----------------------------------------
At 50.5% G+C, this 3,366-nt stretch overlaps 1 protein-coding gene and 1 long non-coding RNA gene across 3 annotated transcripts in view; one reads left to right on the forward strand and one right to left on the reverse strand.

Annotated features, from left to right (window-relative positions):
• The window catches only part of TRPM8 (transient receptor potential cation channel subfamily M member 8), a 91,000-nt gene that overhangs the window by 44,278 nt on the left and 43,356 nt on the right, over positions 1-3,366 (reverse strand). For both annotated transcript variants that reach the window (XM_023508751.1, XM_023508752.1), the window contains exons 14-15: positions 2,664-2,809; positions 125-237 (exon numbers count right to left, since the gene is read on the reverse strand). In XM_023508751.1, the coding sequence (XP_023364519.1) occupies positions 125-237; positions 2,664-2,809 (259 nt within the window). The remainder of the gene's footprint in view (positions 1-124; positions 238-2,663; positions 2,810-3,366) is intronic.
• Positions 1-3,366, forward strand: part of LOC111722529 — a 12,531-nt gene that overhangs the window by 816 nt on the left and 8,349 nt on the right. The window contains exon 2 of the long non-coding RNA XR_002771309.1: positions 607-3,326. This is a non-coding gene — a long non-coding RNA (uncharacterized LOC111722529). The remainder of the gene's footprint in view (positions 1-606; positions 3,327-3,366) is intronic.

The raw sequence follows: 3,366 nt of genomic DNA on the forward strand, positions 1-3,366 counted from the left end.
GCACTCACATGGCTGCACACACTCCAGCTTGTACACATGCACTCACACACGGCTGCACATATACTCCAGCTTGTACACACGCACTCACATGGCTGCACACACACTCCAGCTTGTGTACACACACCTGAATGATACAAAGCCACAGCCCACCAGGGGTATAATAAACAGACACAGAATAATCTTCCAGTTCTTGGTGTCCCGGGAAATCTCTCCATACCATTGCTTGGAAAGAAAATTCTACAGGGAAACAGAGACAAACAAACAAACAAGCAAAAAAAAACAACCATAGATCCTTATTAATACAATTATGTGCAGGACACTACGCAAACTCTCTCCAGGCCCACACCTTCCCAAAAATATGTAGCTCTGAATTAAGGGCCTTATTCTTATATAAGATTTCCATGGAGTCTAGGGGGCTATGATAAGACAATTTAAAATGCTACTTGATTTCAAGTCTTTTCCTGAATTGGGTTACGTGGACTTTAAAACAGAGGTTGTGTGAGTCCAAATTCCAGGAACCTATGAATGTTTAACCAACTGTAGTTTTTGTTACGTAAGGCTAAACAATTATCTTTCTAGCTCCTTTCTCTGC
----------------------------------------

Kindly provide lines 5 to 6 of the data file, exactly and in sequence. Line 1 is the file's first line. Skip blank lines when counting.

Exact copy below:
The raw sequence follows: 3,366 nt of genomic DNA on the forward strand, positions 1-3,366 counted from the left end.
GCACTCACATGGCTGCACACACTCCAGCTTGTACACATGCACTCACACACGGCTGCACATATACTCCAGCTTGTACACACGCACTCACATGGCTGCACACACACTCCAGCTTGTGTACACACACCTGAATGATACAAAGCCACAGCCCACCAGGGGTATAATAAACAGACACAGAATAATCTTCCAGTTCTTGGTGTCCCGGGAAATCTCTCCATACCATTGCTTGGAAAGAAAATTCTACAGGGAAACAGAGACAAACAAACAAACAAGCAAAAAAAAACAACCATAGATCCTTATTAATACAATTATGTGCAGGACACTACGCAAACTCTCTCCAGGCCCACACCTTCCCAAAAATATGTAGCTCTGAATTAAGGGCCTTATTCTTATATAAGATTTCCATGGAGTCTAGGGGGCTATGATAAGACAATTTAAAATGCTACTTGATTTCAAGTCTTTTCCTGAATTGGGTTACGTGGACTTTAAAACAGAGGTTGTGTGAGTCCAAATTCCAGGAACCTATGAATGTTTAACCAACTGTAGTTTTTGTTACGTAAGGCTAAACAATTATCTTTCTAGCTCCTTTCTCTGC